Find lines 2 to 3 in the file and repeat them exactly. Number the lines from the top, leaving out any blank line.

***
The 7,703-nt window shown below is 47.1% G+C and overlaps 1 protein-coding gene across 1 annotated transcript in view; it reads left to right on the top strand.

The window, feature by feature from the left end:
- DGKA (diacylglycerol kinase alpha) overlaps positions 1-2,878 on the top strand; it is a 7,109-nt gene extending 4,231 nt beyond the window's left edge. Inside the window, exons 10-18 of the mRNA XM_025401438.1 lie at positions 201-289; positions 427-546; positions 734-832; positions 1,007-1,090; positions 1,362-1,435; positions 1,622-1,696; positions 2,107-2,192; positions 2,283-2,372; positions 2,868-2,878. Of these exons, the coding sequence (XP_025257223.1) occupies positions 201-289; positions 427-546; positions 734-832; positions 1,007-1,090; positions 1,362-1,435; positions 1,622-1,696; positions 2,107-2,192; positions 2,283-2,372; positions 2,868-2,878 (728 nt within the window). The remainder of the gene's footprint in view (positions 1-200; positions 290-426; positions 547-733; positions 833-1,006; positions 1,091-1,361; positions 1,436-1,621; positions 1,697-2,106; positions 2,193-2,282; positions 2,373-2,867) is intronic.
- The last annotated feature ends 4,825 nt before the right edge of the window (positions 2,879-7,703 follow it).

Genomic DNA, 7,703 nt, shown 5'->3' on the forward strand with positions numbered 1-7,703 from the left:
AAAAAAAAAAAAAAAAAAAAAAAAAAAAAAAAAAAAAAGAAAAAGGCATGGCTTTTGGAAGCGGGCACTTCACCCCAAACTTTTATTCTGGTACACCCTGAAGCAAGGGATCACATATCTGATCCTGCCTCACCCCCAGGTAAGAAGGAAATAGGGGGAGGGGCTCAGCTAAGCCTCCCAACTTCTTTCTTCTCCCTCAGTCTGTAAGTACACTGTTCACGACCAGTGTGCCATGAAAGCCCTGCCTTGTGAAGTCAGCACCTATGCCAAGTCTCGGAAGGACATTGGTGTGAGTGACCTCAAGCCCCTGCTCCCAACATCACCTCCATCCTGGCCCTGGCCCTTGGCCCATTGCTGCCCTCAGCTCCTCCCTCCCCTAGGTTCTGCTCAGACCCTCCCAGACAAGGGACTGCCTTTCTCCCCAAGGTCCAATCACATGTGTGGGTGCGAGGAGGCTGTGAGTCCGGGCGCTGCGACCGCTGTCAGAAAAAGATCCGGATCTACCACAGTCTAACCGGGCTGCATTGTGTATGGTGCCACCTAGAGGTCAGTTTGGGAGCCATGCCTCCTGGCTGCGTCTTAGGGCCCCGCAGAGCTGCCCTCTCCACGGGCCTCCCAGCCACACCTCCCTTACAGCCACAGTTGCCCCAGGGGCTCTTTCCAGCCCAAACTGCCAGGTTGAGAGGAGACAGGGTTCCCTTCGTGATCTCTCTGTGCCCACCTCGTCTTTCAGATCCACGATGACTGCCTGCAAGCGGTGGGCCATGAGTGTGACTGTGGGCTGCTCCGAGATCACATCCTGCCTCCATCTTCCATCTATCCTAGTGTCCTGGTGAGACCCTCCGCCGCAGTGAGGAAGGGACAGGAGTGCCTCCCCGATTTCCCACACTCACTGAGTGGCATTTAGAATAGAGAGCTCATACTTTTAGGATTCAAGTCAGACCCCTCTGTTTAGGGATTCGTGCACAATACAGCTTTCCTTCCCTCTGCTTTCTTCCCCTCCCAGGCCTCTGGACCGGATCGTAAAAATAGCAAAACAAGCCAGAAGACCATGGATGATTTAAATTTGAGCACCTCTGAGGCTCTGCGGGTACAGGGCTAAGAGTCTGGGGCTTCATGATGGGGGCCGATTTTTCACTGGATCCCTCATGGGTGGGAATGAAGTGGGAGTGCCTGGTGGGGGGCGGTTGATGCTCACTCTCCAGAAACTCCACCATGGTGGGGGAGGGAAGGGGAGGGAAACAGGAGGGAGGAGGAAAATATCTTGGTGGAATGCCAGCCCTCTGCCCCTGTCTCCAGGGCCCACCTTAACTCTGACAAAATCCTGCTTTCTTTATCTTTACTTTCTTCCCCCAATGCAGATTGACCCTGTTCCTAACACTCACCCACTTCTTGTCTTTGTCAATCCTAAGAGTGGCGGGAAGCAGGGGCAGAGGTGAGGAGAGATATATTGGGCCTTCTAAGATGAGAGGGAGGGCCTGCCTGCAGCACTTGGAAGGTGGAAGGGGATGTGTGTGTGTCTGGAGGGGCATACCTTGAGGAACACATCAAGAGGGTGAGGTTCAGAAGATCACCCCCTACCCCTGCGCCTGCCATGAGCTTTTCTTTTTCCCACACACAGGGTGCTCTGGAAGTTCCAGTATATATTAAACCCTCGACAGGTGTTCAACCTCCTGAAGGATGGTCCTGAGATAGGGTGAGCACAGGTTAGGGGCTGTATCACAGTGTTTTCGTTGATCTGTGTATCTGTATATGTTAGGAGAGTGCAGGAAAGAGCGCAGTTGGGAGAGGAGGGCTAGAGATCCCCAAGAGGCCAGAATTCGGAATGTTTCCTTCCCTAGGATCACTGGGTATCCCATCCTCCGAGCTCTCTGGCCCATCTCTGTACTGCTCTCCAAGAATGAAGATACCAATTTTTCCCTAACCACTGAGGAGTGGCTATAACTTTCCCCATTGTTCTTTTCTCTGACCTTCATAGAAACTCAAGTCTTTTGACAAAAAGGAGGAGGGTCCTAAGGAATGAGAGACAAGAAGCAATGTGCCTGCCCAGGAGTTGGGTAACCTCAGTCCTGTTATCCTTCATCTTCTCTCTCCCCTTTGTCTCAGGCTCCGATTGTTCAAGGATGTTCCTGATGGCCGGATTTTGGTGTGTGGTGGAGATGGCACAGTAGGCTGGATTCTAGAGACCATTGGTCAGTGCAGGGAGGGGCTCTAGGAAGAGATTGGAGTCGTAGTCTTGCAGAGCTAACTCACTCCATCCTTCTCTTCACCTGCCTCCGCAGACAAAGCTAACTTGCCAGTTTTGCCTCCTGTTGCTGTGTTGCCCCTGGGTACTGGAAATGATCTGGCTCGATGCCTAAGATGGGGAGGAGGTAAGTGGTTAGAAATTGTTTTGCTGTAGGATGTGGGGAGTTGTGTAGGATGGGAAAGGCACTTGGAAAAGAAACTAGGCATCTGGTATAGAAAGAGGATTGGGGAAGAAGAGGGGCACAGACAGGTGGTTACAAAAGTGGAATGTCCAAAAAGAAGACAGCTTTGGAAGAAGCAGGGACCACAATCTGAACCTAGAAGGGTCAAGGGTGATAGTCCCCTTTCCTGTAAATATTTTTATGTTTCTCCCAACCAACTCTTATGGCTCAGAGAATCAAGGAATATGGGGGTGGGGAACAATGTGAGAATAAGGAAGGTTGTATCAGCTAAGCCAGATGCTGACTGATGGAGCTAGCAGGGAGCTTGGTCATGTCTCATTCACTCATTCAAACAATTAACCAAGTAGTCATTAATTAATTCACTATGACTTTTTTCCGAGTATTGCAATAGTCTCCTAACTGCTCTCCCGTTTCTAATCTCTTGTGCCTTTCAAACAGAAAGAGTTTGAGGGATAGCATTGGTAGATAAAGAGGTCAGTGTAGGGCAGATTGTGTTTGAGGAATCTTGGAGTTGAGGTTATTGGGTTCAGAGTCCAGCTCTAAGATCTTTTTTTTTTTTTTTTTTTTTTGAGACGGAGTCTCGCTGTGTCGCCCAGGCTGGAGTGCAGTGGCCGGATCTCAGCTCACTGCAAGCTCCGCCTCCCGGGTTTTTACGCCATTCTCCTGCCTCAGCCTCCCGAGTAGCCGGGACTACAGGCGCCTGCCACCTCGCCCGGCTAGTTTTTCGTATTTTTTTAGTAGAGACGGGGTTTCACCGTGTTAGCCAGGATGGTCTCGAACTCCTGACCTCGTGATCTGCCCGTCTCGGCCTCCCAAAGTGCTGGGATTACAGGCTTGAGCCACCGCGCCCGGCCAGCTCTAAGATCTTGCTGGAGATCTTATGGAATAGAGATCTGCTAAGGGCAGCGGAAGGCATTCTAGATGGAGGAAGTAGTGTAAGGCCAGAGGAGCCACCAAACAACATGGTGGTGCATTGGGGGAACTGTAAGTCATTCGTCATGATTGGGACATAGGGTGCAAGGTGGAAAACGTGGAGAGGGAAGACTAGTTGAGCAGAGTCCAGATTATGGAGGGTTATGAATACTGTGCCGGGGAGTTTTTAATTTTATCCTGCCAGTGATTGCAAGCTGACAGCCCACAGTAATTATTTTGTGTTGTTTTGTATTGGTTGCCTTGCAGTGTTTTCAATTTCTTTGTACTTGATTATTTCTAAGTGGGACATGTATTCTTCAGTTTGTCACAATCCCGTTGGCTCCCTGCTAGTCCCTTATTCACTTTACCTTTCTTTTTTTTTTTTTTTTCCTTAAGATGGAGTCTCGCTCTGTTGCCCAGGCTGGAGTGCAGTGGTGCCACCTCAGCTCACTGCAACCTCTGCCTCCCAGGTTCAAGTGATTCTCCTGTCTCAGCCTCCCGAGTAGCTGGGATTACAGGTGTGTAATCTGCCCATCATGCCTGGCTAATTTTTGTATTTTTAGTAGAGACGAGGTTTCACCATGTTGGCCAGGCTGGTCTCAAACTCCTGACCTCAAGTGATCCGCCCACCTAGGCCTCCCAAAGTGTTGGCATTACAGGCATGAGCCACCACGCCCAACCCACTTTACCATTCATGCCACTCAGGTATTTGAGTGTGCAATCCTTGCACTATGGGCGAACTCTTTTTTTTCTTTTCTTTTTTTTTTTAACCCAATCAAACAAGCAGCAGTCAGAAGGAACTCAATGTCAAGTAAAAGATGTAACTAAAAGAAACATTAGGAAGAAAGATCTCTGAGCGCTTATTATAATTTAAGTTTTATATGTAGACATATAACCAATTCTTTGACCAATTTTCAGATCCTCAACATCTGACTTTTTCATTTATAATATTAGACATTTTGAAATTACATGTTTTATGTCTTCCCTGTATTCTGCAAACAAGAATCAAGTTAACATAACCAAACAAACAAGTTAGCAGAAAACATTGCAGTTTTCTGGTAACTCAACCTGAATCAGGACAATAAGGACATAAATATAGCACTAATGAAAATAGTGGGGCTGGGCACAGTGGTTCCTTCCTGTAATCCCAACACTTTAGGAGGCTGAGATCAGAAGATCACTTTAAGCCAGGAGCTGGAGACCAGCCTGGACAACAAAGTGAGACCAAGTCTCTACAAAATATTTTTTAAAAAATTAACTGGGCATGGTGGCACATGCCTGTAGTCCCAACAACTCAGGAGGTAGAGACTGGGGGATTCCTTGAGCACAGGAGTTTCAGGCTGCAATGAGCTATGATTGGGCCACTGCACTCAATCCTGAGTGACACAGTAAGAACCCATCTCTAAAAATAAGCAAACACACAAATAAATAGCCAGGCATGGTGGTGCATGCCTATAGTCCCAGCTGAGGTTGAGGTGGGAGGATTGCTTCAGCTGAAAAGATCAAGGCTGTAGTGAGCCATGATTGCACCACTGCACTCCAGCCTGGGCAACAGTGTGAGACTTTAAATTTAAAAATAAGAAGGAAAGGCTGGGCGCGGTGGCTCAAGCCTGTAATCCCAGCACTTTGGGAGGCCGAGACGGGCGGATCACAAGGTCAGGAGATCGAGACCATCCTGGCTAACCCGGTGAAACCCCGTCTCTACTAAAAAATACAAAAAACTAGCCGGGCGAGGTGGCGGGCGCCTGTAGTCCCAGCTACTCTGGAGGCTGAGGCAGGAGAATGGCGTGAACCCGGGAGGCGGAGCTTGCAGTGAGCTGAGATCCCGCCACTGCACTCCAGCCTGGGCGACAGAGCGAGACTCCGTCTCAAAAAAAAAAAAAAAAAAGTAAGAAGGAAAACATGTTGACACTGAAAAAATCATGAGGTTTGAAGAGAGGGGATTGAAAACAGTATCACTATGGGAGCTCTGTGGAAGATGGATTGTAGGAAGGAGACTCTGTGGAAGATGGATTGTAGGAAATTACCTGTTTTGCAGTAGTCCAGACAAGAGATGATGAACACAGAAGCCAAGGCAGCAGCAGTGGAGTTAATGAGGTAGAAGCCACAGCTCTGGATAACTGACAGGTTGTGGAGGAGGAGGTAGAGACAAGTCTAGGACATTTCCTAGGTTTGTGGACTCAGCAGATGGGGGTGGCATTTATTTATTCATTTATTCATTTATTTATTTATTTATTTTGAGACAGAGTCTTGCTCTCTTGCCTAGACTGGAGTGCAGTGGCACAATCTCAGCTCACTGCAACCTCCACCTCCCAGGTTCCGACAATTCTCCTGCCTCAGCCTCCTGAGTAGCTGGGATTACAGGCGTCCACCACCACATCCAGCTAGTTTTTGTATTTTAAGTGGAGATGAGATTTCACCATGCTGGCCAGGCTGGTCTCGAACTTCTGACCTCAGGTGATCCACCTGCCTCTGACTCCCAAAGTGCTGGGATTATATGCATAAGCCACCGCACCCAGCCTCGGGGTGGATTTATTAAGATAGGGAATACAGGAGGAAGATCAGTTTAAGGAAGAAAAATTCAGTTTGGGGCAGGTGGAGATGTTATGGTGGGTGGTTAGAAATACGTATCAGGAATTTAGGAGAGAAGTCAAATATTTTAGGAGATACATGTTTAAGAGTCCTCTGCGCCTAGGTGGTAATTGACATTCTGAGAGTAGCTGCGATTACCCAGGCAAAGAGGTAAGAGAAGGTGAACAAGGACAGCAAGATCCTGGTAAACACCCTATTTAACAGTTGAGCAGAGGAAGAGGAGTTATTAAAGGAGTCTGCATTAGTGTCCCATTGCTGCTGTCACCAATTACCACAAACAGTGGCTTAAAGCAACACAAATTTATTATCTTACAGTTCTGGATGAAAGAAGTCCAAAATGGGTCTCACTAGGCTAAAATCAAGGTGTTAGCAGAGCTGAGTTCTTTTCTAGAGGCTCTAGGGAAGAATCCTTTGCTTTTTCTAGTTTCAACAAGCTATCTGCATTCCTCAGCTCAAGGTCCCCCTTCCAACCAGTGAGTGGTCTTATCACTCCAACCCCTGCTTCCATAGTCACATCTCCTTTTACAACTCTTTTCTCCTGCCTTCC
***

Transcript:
The window, feature by feature from the left end:
- DGKA (diacylglycerol kinase alpha) overlaps positions 1-2,878 on the top strand; it is a 7,109-nt gene extending 4,231 nt beyond the window's left edge. Inside the window, exons 10-18 of the mRNA XM_025401438.1 lie at positions 201-289; positions 427-546; positions 734-832; positions 1,007-1,090; positions 1,362-1,435; positions 1,622-1,696; positions 2,107-2,192; positions 2,283-2,372; positions 2,868-2,878. Of these exons, the coding sequence (XP_025257223.1) occupies positions 201-289; positions 427-546; positions 734-832; positions 1,007-1,090; positions 1,362-1,435; positions 1,622-1,696; positions 2,107-2,192; positions 2,283-2,372; positions 2,868-2,878 (728 nt within the window). The remainder of the gene's footprint in view (positions 1-200; positions 290-426; positions 547-733; positions 833-1,006; positions 1,091-1,361; positions 1,436-1,621; positions 1,697-2,106; positions 2,193-2,282; positions 2,373-2,867) is intronic.